Server modules live separate lives

As much of the other posts I write here, this relates to something that surprised me.

Currently I write a lot of server modules as APIs, and this time I needed to submit a job for some processing. But for some reason this failed and I couldn’t find a reason.

That wasn’t really a problem, because I could just save the data I needed to process in a saved list and have a batch job read the list and do the processing.

Except, that didn’t work either.

Maybe that’s what Lansa means by

SAVE_LIST and RESTORE_SAVED_LIST should be used in the same context. That is, you should not use SAVE_LIST from within a function run on the WEB and later restore the saved list from within a function run as a Visual LANSA function.

Because even though the saved list was stored in DC@F80, the F80P#I field was not set to the partition I was using. It was set to “SYS”. So, in the batch job I couldn’t read the saved list, because the batch job was a regular function.

Adjust for a Datetime

The Date type has an Adjust intrinsic, which I commonly use for numbers as

#FAKYMD := #FAKYMD.AsDate( CCYYMMDD ).Adjust( -30 ).AsNumber( CCYYMMDD )

The Datetime type has no such intrinsic, but when I end up with a datetime stored in a number, I have used this roundabout way:

#FAKTIME := ((#FAKTIME / 1000000).AsDate( CCYYMMDD ).Adjust( -30 ).AsNumber( CCYYMMDD ) * 1000000) + (#FAKTIME.Mod( 1000000 ))

#FAKYMD is 8 digits, YYYYMMDD, #FAKTIME is 14 digits, YYYYMMDDhhmmss, in my examples.

 

Writing space to a file

This should be easy, but it’s not in RDML. The current solution I have is using HEXTOBIN and binary writing.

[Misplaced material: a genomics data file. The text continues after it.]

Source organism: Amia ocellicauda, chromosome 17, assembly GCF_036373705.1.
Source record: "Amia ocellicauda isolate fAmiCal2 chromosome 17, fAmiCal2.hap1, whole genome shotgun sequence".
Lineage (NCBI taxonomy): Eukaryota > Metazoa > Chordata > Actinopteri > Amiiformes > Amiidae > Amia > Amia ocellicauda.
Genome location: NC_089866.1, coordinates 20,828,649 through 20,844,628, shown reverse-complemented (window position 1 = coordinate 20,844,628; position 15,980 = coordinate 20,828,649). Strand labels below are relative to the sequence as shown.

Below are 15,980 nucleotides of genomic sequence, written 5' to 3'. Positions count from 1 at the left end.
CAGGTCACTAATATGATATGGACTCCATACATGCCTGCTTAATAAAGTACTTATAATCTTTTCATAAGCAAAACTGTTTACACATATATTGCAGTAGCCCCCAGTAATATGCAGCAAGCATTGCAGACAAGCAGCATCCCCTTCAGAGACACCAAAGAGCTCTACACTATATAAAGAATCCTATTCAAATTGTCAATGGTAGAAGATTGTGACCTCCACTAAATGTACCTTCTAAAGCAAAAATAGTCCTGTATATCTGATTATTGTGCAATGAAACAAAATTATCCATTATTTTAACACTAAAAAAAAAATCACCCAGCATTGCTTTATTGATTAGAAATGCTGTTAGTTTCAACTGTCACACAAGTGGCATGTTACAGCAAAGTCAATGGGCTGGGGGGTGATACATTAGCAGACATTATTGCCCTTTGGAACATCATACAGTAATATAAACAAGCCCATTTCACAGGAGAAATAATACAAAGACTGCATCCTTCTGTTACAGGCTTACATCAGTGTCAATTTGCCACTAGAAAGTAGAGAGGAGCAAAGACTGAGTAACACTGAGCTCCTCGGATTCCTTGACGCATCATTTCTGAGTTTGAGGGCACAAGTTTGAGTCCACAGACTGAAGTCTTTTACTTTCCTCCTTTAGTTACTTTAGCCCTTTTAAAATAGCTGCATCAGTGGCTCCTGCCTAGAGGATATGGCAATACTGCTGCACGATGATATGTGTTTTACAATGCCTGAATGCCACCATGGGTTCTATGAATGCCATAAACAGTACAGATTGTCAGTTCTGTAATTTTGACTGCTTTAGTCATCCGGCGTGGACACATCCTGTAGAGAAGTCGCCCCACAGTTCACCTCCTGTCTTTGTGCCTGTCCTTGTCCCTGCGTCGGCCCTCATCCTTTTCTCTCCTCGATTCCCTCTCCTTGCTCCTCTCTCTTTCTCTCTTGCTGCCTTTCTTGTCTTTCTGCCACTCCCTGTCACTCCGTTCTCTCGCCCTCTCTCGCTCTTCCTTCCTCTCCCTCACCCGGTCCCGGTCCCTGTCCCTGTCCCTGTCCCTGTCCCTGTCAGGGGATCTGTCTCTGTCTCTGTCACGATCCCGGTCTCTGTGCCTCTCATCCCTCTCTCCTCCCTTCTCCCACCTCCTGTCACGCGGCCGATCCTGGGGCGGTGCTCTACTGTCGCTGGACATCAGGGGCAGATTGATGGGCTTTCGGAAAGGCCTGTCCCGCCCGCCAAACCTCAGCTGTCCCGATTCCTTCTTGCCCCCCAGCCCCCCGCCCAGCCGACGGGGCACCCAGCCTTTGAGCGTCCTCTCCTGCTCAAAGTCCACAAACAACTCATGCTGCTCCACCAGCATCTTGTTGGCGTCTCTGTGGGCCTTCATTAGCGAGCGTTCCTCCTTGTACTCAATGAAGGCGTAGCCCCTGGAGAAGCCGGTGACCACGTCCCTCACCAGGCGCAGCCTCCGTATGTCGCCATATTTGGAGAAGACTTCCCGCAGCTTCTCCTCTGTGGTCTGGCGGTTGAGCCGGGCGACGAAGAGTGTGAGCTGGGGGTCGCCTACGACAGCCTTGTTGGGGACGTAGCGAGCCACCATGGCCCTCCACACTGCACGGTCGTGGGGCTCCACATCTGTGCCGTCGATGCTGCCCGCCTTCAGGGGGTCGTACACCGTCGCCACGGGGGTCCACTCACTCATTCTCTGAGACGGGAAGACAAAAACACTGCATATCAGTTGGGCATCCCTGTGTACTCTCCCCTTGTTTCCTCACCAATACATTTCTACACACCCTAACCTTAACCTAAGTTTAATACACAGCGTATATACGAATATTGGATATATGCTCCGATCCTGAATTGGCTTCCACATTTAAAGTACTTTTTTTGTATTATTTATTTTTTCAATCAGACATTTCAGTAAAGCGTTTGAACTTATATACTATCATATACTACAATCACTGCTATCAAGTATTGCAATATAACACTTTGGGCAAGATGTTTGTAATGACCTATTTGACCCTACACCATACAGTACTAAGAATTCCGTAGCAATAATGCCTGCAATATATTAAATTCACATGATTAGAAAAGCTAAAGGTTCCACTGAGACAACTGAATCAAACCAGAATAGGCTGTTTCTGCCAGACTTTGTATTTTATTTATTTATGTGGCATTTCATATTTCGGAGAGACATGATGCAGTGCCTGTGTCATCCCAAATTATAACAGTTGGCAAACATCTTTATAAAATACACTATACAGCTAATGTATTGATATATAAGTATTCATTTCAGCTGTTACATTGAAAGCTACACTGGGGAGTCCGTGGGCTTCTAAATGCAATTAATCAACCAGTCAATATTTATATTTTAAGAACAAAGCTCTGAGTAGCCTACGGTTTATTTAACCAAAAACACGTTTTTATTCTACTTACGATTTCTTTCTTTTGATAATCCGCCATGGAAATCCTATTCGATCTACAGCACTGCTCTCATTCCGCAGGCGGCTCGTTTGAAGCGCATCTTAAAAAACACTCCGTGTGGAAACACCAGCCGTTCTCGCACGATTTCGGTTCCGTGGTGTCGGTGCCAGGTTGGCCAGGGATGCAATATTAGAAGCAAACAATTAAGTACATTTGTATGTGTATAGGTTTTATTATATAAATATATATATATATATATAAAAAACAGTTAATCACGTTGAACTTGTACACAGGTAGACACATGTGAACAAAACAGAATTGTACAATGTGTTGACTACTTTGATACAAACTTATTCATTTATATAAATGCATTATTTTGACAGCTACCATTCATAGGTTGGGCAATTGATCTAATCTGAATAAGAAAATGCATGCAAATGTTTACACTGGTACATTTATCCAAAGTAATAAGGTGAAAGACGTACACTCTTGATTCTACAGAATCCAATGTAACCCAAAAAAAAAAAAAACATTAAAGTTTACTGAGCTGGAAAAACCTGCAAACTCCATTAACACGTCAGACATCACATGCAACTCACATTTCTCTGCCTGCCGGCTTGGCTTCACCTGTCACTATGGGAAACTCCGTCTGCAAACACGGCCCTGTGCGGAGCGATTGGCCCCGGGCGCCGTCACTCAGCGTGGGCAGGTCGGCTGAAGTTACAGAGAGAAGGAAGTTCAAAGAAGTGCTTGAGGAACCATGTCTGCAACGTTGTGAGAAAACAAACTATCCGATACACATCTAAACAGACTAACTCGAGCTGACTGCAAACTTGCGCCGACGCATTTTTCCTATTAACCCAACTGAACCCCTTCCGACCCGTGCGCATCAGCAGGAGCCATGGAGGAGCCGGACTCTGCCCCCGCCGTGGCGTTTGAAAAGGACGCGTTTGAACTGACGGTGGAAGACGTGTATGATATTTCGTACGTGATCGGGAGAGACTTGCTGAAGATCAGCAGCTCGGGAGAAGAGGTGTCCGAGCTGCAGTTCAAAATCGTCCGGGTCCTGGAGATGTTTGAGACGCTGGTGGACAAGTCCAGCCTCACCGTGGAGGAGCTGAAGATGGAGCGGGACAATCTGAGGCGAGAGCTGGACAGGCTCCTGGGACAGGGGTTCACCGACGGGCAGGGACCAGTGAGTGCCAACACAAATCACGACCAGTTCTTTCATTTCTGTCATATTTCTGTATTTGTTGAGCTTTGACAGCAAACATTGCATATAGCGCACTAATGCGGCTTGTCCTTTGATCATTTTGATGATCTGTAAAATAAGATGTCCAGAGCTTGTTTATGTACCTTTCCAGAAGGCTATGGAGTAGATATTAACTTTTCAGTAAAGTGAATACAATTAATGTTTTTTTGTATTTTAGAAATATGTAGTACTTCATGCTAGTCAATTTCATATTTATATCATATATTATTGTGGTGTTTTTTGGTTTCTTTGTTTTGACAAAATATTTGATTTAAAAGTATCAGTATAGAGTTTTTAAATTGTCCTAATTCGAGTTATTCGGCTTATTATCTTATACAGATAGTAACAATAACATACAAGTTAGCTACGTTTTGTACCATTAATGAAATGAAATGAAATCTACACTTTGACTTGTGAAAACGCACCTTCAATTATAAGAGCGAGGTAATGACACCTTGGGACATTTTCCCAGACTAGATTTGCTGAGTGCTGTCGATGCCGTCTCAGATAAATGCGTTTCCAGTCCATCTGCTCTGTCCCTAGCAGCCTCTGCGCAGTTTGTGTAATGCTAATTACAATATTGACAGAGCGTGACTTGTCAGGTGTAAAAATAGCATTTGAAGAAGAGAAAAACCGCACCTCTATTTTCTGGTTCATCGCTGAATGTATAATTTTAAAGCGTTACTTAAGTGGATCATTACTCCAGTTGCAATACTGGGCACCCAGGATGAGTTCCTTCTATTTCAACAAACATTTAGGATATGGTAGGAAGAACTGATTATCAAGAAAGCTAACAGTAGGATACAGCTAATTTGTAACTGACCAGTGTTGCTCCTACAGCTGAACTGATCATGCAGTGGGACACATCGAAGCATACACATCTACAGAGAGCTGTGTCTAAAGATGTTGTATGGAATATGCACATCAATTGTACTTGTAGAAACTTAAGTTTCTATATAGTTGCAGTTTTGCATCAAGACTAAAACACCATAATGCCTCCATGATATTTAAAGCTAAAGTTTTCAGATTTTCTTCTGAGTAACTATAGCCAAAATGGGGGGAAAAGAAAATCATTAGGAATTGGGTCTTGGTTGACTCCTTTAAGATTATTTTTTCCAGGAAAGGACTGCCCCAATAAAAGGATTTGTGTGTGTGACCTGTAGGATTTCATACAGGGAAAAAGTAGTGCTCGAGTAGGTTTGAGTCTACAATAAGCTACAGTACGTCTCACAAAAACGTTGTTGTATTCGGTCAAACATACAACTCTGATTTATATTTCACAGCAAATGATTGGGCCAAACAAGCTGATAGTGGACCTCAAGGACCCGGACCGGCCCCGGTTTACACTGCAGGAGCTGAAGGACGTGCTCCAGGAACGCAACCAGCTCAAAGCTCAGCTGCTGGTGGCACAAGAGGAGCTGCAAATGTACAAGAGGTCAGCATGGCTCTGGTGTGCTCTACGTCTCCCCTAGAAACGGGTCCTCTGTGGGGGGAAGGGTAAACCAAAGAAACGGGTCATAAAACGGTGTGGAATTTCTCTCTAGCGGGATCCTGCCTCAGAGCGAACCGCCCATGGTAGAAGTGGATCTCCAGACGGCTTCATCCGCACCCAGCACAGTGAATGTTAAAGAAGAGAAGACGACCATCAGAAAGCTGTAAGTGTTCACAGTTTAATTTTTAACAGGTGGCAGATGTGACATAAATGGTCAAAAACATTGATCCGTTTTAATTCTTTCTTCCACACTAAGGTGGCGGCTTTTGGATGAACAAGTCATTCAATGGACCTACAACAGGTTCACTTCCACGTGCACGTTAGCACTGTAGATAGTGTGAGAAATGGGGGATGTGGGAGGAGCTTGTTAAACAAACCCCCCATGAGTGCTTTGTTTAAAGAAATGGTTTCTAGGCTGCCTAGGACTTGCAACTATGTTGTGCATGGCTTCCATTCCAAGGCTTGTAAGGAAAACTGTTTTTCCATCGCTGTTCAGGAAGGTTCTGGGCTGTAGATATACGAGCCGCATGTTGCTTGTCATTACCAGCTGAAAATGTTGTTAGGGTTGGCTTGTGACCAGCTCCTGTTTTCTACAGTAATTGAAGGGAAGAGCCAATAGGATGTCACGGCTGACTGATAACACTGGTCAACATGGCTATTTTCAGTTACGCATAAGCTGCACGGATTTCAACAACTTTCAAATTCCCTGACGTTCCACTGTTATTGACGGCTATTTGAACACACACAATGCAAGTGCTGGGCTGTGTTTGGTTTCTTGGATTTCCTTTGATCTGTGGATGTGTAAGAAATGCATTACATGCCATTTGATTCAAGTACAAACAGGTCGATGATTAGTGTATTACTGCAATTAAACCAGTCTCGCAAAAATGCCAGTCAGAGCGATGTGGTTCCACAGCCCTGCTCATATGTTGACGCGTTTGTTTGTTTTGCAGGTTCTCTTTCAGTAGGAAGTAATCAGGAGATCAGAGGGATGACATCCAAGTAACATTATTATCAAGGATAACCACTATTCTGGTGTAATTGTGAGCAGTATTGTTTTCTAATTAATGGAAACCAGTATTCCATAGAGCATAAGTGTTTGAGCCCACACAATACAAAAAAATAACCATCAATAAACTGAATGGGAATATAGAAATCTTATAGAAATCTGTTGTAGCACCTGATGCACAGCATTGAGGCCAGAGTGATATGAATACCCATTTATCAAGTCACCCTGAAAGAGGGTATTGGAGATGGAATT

I am writing to a file and need to write a space character in certain situations. The codepage of the file is Windows-1252 (mostly equivalent to Latin1 or ISO-8859-1).

I opened the file with

Use Builtin(STM_FILE_OPEN) With_Args(#FILENAME 'APPEND TEXT LINETERMINATOR=NONE CODEPAGE=1252') To_Get(#FILENO #RETNCODE)

but if try to output a space character it gets trimmed and no space is added to the file. Instead I close, open, close and re-open:

Use Builtin(STM_FILE_OPEN) With_Args(#FILENAME 'APPEND BINARY LINETERMINATOR=NONE') To_Get(#FILENO #RETNCODE)
Use Builtin(HEXTOBIN) With_Args('20' Y) To_Get(#WCHAR1)
Use Builtin(STM_FILE_WRITE) With_Args(#FILENO2 #WCHAR1) To_Get(#RETNCODE)
Use Builtin(STM_FILE_CLOSE) With_Args(#FILENO2)
Use Builtin(STM_FILE_OPEN) With_Args(#FILENAME 'APPEND TEXT LINETERMINATOR=NONE CODEPAGE=1252') To_Get(#FILENO #RETNCODE)

This paradoxically only worked because I am running on a different codepage than Windows-1252, so the binary value 0x20 is not considered a space character (it’s Digit Select, whatever that is).

No, it’s not efficient.

Length of string

In RDMLX, easy, just

#LEN := #STR.CurChars

But in RDML it’s not so easy and for some reason there’s not even a buit-in function to return the length of a string.

So I made this:

Define Field(#W_C256) Type(*CHAR) Length(256)
Define Field(#W_C256_B) Type(*CHAR) Length(256)
Define Field(#W_C1) Type(*CHAR) Length(1)
Define Field(#W_D3_0) Type(*DEC) Length(3) Decimals(0)

Subroutine Name(LENGTH) Parms((#W_C256 *RECEIVED) (#W_D3_0 *RETURNED))
  Use Builtin(RIGHT) With_Args(#W_C256) To_Get(#W_C256_B)
  Substring Field(#W_C256_B 256 1) Into_Field(#W_C1)
  Use Builtin(REVERSE) With_Args(#W_C256) To_Get(#W_C256_B)
  Use Builtin(SCANSTRING) With_Args(#W_C256_B #W_C1) To_Get(#W_D3_0)
  Change Field(#W_D3_0) To('(256 + 1) - #W_D3_0')
Endroutine

which I then include when necessary.

Select_Sql does not validate SQL source

I made this error and spent a long time trying to spot it:

Select_Sql Fields((#ANTAL 'SUM(ANTAL')) From_Files(TRANS) Where(...)
...
Endselect

That is how I learned that the optional SQL source for a field is not validated in the editor or during compilation. Adding the missing end-parenthesis fixed my error:

                                    |
                                    V
Select_Sql Fields((#ANTAL 'SUM(ANTAL)')) From_Files(TRANS) Where(...)
...
Endselect

You got me there

Working with CONDCHECK I got confused. The condition check works to mark a field that is filled out incorrectly, but the condition is to be read as “these conditions should be satisfied, if not…”.

Which makes sense; you write the condition that you want satisfied. If it isn’t you get the message.

My problem was that I thought of it in the context of if … then; if this condition is satisfied, I should get the message. Which I now realise was wrong.